Preparations for ANZAC Day continue around NSW
With the entire state and most of the nation in lockdown, 2020 was an ANZAC Day like no other. This year the COVID situation has improved and preparations for ANZAC Day by volunteers from RSL NSW sub-Branches are taking place across New South Wales.
We asked leaders from four of our sub-Branches about the feeling in their local communities and how this year’s commemorations will look in their respective locations.
Milton/Ulladulla RSL sub-Branch President, Sean Hendry, said being able to host ANZAC Day commemorations this year means a great deal to veterans and their families.
“My goal was to try and get something happening for our local veterans.”
He said that due to COVID-19 restrictions they have had to look at several logistical options to determine what was going to work best. The March and Main Service will both be taking place but will look different to previous years. The March will take place within the Milton Ulladulla ExServos grounds and participants will be limited to ex and current serving ADF personnel.
The main service has been moved from the traditional location at the Milton Cenotaph and will instead take place in front of the ExServos Club which is where the dawn service is normally held. “Due to social distancing guidelines in this space the limit is one thousand people who’ll need to register for contact tracing purposes”, he added.
He said it was a very tough call to not proceed with the Dawn Service, but all things considered, the program is the most inclusive way to go in this year’s difficult circumstances. “Several of our most senior veterans are no longer able to attend dawn services. How we are proceeding will make sure ANZAC day includes all veterans in our community.”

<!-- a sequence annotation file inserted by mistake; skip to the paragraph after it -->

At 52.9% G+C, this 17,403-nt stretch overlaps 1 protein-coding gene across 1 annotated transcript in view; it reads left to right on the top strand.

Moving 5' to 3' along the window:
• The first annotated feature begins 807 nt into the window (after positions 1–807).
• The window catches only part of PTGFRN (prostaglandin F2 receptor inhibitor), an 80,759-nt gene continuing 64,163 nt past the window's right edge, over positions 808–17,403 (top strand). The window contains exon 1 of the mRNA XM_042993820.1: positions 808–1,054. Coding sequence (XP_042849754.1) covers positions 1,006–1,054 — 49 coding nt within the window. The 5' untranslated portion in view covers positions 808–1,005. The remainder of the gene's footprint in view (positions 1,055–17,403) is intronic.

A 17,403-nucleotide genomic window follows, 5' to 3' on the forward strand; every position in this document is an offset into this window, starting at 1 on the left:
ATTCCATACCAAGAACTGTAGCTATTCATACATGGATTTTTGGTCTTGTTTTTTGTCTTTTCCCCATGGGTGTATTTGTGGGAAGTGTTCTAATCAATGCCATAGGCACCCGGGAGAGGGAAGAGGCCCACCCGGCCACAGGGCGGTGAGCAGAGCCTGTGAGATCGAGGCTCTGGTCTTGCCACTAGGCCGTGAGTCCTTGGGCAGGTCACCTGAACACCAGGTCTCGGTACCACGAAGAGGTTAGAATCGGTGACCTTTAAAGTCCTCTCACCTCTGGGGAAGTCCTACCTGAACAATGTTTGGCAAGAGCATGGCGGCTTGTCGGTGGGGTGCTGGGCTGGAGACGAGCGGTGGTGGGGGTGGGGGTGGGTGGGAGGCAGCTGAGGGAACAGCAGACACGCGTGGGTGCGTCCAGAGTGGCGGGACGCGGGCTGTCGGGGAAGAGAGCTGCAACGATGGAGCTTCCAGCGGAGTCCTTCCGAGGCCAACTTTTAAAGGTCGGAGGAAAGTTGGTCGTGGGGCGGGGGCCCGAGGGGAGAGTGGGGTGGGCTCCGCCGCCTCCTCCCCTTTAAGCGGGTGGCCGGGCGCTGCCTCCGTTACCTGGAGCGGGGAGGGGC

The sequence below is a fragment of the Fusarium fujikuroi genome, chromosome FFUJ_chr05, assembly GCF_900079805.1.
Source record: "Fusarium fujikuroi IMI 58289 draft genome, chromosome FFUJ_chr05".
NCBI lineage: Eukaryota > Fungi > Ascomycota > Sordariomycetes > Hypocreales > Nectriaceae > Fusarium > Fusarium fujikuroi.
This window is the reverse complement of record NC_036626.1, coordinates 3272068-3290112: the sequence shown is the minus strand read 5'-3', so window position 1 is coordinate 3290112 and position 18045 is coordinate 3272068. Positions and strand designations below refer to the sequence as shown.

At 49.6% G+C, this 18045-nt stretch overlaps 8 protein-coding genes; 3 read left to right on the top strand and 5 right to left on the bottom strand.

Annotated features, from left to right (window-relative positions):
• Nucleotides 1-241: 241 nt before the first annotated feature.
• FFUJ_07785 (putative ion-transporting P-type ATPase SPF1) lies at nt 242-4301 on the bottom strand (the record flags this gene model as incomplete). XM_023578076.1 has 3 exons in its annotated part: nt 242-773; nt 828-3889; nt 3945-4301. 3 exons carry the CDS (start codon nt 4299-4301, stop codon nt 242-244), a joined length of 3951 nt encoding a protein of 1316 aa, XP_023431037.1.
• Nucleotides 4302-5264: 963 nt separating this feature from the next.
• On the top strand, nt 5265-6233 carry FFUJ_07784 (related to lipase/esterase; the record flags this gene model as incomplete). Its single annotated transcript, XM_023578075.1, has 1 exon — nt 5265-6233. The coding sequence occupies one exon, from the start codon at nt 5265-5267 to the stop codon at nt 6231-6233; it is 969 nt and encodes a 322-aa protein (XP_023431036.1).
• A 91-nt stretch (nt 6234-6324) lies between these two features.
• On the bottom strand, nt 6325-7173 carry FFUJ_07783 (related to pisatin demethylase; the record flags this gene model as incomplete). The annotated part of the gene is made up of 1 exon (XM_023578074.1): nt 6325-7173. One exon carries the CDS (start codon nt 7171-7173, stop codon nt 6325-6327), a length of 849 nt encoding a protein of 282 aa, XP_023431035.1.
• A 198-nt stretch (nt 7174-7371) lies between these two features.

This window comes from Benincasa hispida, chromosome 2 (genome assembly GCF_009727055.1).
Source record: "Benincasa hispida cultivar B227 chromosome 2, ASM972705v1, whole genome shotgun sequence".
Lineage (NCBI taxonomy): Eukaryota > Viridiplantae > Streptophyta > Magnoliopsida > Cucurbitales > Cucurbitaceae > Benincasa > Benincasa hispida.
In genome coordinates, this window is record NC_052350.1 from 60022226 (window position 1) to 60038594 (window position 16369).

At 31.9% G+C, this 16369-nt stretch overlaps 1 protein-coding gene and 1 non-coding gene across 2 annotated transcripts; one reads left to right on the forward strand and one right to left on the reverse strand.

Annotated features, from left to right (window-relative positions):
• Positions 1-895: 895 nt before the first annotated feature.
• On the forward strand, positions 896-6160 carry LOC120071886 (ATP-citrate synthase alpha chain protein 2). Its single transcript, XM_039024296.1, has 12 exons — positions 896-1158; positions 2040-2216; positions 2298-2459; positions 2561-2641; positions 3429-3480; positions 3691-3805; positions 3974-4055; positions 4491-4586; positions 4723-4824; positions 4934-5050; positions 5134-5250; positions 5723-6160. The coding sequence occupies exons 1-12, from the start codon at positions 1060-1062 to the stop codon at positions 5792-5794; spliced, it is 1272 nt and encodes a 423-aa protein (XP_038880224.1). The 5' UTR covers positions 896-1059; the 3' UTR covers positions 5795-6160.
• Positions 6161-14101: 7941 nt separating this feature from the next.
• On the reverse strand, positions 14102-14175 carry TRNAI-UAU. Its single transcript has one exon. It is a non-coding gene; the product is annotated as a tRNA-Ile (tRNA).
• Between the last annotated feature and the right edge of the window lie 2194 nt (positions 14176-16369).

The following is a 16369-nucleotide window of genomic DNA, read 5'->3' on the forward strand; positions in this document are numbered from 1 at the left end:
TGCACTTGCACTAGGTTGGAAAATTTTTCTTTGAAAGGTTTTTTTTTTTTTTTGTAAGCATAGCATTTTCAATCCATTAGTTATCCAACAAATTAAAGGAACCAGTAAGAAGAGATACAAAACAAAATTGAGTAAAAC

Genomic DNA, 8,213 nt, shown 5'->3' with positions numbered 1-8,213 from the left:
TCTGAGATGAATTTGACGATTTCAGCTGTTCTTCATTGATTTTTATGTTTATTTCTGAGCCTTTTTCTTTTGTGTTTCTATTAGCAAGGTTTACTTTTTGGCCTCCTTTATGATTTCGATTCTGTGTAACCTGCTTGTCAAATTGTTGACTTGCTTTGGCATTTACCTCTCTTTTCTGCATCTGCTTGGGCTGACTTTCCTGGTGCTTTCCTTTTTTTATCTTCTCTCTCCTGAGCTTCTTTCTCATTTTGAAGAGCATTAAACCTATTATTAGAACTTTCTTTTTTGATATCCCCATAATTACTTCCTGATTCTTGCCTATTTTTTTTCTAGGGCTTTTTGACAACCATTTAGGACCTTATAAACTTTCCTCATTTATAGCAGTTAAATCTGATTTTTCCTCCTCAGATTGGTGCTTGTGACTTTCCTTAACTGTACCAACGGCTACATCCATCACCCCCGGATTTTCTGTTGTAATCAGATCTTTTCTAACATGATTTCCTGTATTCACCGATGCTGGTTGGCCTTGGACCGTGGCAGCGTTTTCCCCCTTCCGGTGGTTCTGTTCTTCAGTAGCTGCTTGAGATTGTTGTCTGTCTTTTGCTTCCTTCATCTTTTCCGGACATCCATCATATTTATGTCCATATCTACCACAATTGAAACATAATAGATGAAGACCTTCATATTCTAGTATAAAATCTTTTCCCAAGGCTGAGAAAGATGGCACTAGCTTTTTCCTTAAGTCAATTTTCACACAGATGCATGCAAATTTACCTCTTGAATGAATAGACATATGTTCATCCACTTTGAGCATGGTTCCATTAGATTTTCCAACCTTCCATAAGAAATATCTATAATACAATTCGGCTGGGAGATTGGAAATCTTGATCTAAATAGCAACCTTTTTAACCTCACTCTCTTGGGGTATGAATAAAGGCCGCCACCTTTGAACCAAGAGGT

In the state’s north Casino RSL sub-Branch President Jim Dean said the community is positive that commemorations can go ahead.
Being volunteers he said adhering to the COVID-19 safety requirements was a challenge: “It’s been hectic – our Secretary Owen Newell has led the preparations very well in difficult circumstances”.
He said they were grateful that Casino fell just outside of the perimeter of the zone impacted by the recent disruptions caused by the small COVID-19 outbreak in Byron Bay.
Similarly to Ulladulla, Casino is proceeding with two out of the three usual ANZAC Day commemorations, which in their case will be the Dawn Service and March.
“Social distancing at the traditional location for the Dawn Service at the river was going to be physically impossible, so this year we are holding it at the Commemoration Wall at the front of the RSM Club.”
Out west, Leeton RSL sub-Branch Vice President Ron Hirst explained that people around town are looking forward to having some form of ANZAC Day after the tribulations of 2020Like Casino, they are going head with a Dawn Service and March, with the March “peeled back quite a bit”.
He said the usual post-Dawn Service breakfast has been moved from the Soldiers Club and is instead being held at Mountford Park, with the Soldiers Club providing the food and local Lions Club members cooking for the attendees.
As with many sub-Branches, Leeton will host a a mid-afternoon service in the nearby town of Whitton. “It is great to see young people’s enthusiasm for ANZAC Day and how it really builds a sense of national pride”, Ron said.
Vice President of the City of Newcastle RSL sub-Branch and convenor of the City of Newcastle ANZAC Day committee, Ken Fayle, explained that 2021 has been a very challenging environment to plan ANZAC Day commemorations.
Known for having some of the largest ANZAC Day turnouts in Australia, Newcastle’s commemorations have had to be scaled back significantly this year and won’t be the traditional March and Services attended by thousands.
“It’s been a minefield to negotiate; it takes months to organise the Anzac event calendar regardless of being in Sydney or Newcastle, and we are a volunteer organisation,” Ken said.
“We have to comply with state and Local Government licencing requirements, which this year included COVID-19 planning and implementation.
“Aside from the exorbitant costs, you could not ask any organisation made up of volunteers with an average age of 70+ to monitor the crowd and to not march themselves.”
He said the viciousness of the “trolling” the sub-Branch has received on social media has been disappointing but is grateful that the vast majority of the Newcastle community appreciate the need to put the community’s wellbeing first.